A Joint Service of Bradley University and Illinois State University
Play Live Radio
Next Up:
0:00
0:00
Available On Air Stations
Local News

Q&A: Becraft, EDC Hope To Develop Peoria Into Biomanufacturing Hub

210520 Jake Becraft.jpg
Strand Theraputics
/
Jake Becraft

A group of Peoria-area community and business leaders hope to develop the city into a major biomanufacturing center in the next several years.

Lenora Fisher, director of business attraction for the Greater Peoria Economic Development Council, said the Peoria Bio-Made Initiative wants to highlight the city's assets for the growing medical advancement industry.

“We have a very highly educated workforce and talent pipeline: through Bradley, through the medical school, through Jump Simulation, and with some of the doctors who are researchers,” said Fisher. “We have like 250-plus either Ph.D. or M.D. researchers in the biomedical field already here.”

One of the leaders of the Peoria Bio-Made Initiative is Jake Becraft, a Metamora High School graduate who is co-founder and CEO of Strand Therapeutics, a Massachusetts-based biomanufacturing start-up.

Last week, Becraft and the EDC coordinated a virtual meet-and-greet to connect stakeholders and share their vision for growing the biomanufacturing industry in Peoria.

“We started working together to evaluate opportunities, and what we kind of discovered was that we have all the pieces, but it's kind of still a start-up in the sense that we kind of need to bring it all together and really recognize it and make a kind of coherent push,” said Fisher.

Becraft recently spoke with WCBU reporter Joe Deacon about the Peoria Bio-Made Initiative and what it hopes to accomplish.

Joe Deacon: First, can you tell me about Strand Therapeutics? What does your company do?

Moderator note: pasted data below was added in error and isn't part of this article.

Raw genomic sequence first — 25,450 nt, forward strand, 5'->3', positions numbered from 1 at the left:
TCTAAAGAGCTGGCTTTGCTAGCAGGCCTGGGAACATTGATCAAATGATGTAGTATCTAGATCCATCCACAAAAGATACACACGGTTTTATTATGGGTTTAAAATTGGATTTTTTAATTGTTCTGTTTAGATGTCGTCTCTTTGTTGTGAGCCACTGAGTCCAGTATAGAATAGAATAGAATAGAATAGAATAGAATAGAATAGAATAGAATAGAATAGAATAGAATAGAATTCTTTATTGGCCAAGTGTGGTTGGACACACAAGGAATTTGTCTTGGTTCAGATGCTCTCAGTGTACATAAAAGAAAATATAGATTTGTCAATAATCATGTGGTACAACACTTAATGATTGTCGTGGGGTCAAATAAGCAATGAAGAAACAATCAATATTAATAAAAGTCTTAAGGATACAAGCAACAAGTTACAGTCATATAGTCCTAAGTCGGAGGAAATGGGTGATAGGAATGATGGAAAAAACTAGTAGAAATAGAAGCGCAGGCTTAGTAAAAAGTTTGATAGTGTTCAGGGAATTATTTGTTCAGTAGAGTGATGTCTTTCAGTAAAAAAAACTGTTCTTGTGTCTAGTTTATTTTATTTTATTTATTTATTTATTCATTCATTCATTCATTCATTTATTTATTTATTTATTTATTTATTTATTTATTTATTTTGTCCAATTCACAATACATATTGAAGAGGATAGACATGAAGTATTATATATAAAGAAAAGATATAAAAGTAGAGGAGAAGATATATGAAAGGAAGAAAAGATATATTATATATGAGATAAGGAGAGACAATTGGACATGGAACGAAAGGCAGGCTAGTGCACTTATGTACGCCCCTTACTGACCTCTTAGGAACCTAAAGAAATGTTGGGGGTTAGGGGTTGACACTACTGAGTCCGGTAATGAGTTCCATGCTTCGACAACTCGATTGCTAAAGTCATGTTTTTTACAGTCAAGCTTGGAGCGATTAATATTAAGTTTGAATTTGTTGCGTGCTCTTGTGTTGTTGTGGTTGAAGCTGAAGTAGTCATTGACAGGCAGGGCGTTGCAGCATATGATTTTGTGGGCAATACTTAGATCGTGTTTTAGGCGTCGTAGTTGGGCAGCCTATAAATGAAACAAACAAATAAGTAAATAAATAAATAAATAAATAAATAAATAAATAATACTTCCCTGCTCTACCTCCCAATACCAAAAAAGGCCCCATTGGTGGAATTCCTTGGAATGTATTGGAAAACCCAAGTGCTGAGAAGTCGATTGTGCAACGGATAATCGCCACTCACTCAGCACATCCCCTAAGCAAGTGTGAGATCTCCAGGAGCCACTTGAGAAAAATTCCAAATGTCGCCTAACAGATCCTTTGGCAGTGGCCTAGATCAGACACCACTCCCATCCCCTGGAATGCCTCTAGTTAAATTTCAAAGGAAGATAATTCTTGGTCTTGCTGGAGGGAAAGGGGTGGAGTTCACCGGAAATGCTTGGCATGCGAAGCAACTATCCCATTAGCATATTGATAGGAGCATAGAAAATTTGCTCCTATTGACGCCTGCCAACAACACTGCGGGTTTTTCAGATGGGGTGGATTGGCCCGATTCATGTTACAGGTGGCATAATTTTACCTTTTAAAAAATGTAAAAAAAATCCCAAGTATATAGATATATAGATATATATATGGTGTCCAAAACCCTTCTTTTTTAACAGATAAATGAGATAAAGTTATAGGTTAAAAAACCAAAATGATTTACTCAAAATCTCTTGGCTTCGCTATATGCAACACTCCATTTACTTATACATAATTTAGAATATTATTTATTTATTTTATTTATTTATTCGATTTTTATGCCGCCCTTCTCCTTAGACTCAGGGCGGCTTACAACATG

Jake Becraft: So Strand Therapeutics is a company that merged off of work that myself and some co-workers were doing at MIT, that was focused on messenger RNA technology. So messenger RNA is the same sort of technology that underlies the COVID vaccines, and it has a lot of advantages in the speed and efficiency at which you can bring medicines forward — why it won the COVID vaccine race. We use the same sort of technologies, but aim it at treating diseases like cancer and also rare diseases.

Can you give a little bit more of a layman's explanation of what messenger RNA is?

Becraft: Absolutely. So in your body, most people know from high school that your genes are contained in your DNA, which are inside the nucleus of the cell. And what genes do is they essentially encode proteins, and the proteins are what your body is made out of: it makes up collagen, to every single thing that you think about is being "quote-unquote," you.

But the way that the genes actually are transmitted from the nucleus of the cell into the outside of the cell, where they actually become proteins and kind of go about what we call “life,” is through what's really called a message, and that's messenger RNA, or mRNA. And so your body uses that technology to send signals for the cells to make these different sorts of genes and proteins.

What we can do is we can utilize that same message to actually deliver all sorts of different proteins that can fix things like genetic diseases, or it can teach your body how to fight a virus. It can really do a whole number of things.

So you were in Peoria last week for the Peoria Bio-Made Initiative meet-and-greet. Can you tell me what this Peoria biomed initiative is and what it hopes to do?

Becraft: Absolutely. So I think messenger RNA, and how fast it has become a piece of our national and really international conversation, is really just a preview of what's going on in the biotech ecosystem. Biotech has been really exploding with new and revolutionary technologies for the past 10-20 years.

So, Peoria Bio-Made was really something that emerged out of conversations I was having with former Mayor Jim Ardis, as well as the (Greater) Peoria Economic Development Council, about: what are the new inflecting technologies that are on the horizon that Peoria — you know, when it comes to technology maybe Peoria has to fight with Silicon Valley for prominence — what are new areas of technology where Peoria could really make investments and hopefully create new economic opportunities?

And so biotech — and the next generation of biotech: mRNA, and all sorts of new gene and cell therapy technologies — while it is really expanding and exploding into the market, it doesn't have huge areas or entire economies that have built up around manufacturing, for instance. So a lot of research and development is done in Cambridge, Mass., actually where my research and development company is located. But a lot of the manufacturing is done kind of ad hoc across the nation.